This concept is one that all participants in the economy should understand very clearly.  It is one of the reasons why we have always advocated the allocation of some portion of one's wealth to the ownership of  the shares of well-run, innovative businesses, rather than simply "putting it in the bank."

* For a discussion of the morality of taking depositors' money, which the author explains really means "money loaned to highly-levered financial entities," see this article written by Austrian economist and former money manager Detlev Schlichter, published on March 20.

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ORCL earnings miss

Equity markets today are reacting negatively to an earnings miss from Oracle, seen as a bellwether for enterprise IT spending.* 

While we are not shareholders of Oracle, we do invest in many other technology companies (see discussions in previous posts here and here for example), and we believe that the same tidal wave of increased data usage that we have been writing about for years will have a huge impact on businesses of all sizes.

The Street is reacting to Oracle's miss by punishing the company's stock (down over nine percent today so far) and the stocks of many other companies involved in the "unstoppable wave" of data, but we believe this reaction is overblown.  This is especially true in light of the fact that some of the revenue issue at Oracle was likely driven by company-specific changes taking place at Oracle, which deserve to be evaluated over a longer period of time than a single quarter or even a few quarters.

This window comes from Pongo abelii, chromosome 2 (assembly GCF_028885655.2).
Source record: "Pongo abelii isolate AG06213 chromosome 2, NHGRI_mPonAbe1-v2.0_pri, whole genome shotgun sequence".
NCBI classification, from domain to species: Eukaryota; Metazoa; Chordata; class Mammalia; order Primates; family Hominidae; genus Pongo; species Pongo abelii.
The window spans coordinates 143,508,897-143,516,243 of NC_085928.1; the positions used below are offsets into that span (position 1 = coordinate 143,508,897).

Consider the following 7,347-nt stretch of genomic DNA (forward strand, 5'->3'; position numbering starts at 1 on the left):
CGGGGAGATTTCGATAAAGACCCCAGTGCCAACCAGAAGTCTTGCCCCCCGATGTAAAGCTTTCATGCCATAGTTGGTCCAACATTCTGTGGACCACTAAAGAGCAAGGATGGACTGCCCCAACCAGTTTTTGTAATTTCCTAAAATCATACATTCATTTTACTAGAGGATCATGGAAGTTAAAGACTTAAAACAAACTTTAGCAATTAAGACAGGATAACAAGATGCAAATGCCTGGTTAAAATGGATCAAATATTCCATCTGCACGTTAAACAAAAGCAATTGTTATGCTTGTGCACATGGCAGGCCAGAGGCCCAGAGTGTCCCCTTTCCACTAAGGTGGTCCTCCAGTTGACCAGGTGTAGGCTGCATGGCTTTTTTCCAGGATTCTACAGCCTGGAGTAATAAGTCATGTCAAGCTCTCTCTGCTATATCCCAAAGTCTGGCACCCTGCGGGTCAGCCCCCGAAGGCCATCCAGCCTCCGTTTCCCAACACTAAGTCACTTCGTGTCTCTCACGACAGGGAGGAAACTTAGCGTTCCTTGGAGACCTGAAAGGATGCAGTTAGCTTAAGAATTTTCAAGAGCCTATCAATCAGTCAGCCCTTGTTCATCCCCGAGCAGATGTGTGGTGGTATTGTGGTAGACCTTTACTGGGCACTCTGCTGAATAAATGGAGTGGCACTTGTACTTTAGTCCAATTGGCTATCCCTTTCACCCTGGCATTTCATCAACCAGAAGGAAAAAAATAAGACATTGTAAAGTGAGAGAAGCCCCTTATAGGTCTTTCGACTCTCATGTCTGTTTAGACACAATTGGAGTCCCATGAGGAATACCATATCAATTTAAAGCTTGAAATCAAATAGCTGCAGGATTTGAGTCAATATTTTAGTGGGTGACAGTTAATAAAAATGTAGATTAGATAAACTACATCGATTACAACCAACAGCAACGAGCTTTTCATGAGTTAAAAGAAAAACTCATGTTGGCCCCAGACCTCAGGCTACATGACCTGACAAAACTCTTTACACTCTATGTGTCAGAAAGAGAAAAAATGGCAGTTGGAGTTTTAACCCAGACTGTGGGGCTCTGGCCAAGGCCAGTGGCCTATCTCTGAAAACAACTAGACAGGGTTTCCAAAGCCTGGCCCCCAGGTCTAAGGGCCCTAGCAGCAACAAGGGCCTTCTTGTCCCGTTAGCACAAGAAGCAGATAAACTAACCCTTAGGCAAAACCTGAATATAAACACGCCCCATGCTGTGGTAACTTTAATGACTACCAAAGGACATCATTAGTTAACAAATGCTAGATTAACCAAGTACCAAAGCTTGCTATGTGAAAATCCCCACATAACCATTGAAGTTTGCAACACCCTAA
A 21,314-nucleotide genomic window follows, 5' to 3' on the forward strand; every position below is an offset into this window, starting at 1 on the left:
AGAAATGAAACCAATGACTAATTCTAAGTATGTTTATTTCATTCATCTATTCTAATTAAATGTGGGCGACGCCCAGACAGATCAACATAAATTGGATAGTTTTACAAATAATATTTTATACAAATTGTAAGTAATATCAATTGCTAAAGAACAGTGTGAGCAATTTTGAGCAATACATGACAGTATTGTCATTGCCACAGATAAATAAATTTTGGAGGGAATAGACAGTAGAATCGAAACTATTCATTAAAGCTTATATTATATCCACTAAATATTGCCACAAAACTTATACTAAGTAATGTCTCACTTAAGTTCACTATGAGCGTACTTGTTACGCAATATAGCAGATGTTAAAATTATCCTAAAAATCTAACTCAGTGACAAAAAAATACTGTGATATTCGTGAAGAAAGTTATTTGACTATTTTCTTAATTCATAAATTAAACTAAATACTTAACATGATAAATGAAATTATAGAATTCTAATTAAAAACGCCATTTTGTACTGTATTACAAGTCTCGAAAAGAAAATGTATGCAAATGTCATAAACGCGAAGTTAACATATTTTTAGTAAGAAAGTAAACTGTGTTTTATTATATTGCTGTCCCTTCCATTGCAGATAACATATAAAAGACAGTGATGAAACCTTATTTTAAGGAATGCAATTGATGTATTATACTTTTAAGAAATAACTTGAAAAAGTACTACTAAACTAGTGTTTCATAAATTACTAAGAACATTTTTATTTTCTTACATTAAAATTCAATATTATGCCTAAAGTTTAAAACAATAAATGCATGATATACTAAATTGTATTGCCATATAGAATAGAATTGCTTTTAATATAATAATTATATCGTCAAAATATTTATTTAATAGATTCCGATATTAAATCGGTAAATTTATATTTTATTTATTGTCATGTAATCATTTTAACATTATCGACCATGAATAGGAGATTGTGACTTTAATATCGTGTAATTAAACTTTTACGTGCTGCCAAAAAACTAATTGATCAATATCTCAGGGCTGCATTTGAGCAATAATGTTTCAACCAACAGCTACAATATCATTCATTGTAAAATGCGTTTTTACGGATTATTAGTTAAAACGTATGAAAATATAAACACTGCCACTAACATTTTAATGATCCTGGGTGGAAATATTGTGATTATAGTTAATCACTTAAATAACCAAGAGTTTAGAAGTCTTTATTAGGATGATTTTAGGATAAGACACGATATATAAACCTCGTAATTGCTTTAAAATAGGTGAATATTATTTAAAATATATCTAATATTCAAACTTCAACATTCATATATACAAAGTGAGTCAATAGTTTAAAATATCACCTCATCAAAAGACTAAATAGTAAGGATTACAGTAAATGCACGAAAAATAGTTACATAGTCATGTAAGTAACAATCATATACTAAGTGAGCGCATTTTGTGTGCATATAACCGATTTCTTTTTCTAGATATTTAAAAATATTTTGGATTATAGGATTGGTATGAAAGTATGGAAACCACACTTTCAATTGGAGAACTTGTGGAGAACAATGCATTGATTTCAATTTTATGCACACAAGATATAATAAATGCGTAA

The bigger picture for investors is the importance of seeing through the sensationalist tendencies of the financial media, and the inevitable over-reactions of the market (which tends to react first and ask questions later), and to focus on getting to the real story underneath the headlines on any given day.

* At the time of publication, the principals of Taylor Frigon Capital Management did not own securities issued by Oracle (ORCL).
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"I figured I was the only one who knew the truth."

Legendary basketball center and power forward Moses Malone, who played in both the ABA and the NBA (he was the MVP of the NBA three times, including twice in a row in the '81-'82 and '82-'83 seasons) once said: 
I didn't pay attention to the things people said about me.  I didn't want to know what they were saying, because I figured I was the only one who knew the truth.1
This statement strikes us as one that is critically important in many spheres of life -- not only in sports but in investing as well.  

In the world of investing, there will be times when an investor may feel as though he or she is "the only one who knows the truth."  While it is probably not advisable to pay no attention to critical opinions about an investment, it is extremely important to realize that there will always be critical opinions, and it is extremely important to be able to determine when, like Moses Malone, one needs to have the confidence to proceed even if (especially if!) he or she is the only one who seems to know the truth at any given point in time.